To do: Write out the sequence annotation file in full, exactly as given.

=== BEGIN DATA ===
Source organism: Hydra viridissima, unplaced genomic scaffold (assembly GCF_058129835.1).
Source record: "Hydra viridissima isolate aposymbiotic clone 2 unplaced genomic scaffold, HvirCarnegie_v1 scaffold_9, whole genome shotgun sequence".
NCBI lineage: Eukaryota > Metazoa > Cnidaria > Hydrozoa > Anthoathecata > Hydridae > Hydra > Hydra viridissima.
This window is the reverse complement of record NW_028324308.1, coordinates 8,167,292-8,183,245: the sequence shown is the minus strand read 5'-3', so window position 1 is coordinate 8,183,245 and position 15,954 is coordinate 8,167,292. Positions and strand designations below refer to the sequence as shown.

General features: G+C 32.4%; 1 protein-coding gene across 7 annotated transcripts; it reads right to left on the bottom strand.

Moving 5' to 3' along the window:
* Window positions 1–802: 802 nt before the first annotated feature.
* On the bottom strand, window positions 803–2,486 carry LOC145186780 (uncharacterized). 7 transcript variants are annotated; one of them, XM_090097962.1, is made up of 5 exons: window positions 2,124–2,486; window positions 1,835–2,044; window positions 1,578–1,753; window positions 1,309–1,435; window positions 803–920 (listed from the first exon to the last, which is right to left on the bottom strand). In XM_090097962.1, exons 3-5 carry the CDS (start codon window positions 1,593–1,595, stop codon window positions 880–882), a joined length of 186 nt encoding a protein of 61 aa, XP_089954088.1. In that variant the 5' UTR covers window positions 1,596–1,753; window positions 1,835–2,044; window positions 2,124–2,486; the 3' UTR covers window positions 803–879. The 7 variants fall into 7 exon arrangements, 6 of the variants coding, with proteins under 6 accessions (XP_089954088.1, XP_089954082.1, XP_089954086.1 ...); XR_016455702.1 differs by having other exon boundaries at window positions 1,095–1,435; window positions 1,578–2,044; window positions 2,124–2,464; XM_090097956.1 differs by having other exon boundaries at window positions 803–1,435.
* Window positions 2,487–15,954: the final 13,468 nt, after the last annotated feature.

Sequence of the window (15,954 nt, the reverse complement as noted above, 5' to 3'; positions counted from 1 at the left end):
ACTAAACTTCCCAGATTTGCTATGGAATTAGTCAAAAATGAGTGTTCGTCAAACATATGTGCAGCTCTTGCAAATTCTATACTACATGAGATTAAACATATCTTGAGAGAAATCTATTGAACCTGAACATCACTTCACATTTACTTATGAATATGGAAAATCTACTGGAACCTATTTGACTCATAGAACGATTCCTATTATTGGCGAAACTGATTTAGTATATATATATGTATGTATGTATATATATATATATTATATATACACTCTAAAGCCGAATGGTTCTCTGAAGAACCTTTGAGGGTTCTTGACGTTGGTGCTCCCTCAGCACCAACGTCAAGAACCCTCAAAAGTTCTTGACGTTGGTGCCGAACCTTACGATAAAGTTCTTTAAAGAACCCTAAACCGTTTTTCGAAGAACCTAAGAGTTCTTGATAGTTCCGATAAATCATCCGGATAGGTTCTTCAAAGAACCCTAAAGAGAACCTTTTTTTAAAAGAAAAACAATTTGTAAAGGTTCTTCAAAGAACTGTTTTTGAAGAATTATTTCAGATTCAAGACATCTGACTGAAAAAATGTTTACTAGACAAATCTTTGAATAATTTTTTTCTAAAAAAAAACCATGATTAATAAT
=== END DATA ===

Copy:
Source organism: Hydra viridissima, unplaced genomic scaffold (assembly GCF_058129835.1).
Source record: "Hydra viridissima isolate aposymbiotic clone 2 unplaced genomic scaffold, HvirCarnegie_v1 scaffold_9, whole genome shotgun sequence".
NCBI lineage: Eukaryota > Metazoa > Cnidaria > Hydrozoa > Anthoathecata > Hydridae > Hydra > Hydra viridissima.
This window is the reverse complement of record NW_028324308.1, coordinates 8,167,292-8,183,245: the sequence shown is the minus strand read 5'-3', so window position 1 is coordinate 8,183,245 and position 15,954 is coordinate 8,167,292. Positions and strand designations below refer to the sequence as shown.

General features: G+C 32.4%; 1 protein-coding gene across 7 annotated transcripts; it reads right to left on the bottom strand.

Moving 5' to 3' along the window:
* Window positions 1–802: 802 nt before the first annotated feature.
* On the bottom strand, window positions 803–2,486 carry LOC145186780 (uncharacterized). 7 transcript variants are annotated; one of them, XM_090097962.1, is made up of 5 exons: window positions 2,124–2,486; window positions 1,835–2,044; window positions 1,578–1,753; window positions 1,309–1,435; window positions 803–920 (listed from the first exon to the last, which is right to left on the bottom strand). In XM_090097962.1, exons 3-5 carry the CDS (start codon window positions 1,593–1,595, stop codon window positions 880–882), a joined length of 186 nt encoding a protein of 61 aa, XP_089954088.1. In that variant the 5' UTR covers window positions 1,596–1,753; window positions 1,835–2,044; window positions 2,124–2,486; the 3' UTR covers window positions 803–879. The 7 variants fall into 7 exon arrangements, 6 of the variants coding, with proteins under 6 accessions (XP_089954088.1, XP_089954082.1, XP_089954086.1 ...); XR_016455702.1 differs by having other exon boundaries at window positions 1,095–1,435; window positions 1,578–2,044; window positions 2,124–2,464; XM_090097956.1 differs by having other exon boundaries at window positions 803–1,435.
* Window positions 2,487–15,954: the final 13,468 nt, after the last annotated feature.

Sequence of the window (15,954 nt, the reverse complement as noted above, 5' to 3'; positions counted from 1 at the left end):
ACTAAACTTCCCAGATTTGCTATGGAATTAGTCAAAAATGAGTGTTCGTCAAACATATGTGCAGCTCTTGCAAATTCTATACTACATGAGATTAAACATATCTTGAGAGAAATCTATTGAACCTGAACATCACTTCACATTTACTTATGAATATGGAAAATCTACTGGAACCTATTTGACTCATAGAACGATTCCTATTATTGGCGAAACTGATTTAGTATATATATATGTATGTATGTATATATATATATATTATATATACACTCTAAAGCCGAATGGTTCTCTGAAGAACCTTTGAGGGTTCTTGACGTTGGTGCTCCCTCAGCACCAACGTCAAGAACCCTCAAAAGTTCTTGACGTTGGTGCCGAACCTTACGATAAAGTTCTTTAAAGAACCCTAAACCGTTTTTCGAAGAACCTAAGAGTTCTTGATAGTTCCGATAAATCATCCGGATAGGTTCTTCAAAGAACCCTAAAGAGAACCTTTTTTTAAAAGAAAAACAATTTGTAAAGGTTCTTCAAAGAACTGTTTTTGAAGAATTATTTCAGATTCAAGACATCTGACTGAAAAAATGTTTACTAGACAAATCTTTGAATAATTTTTTTCTAAAAAAAAACCATGATTAATAAT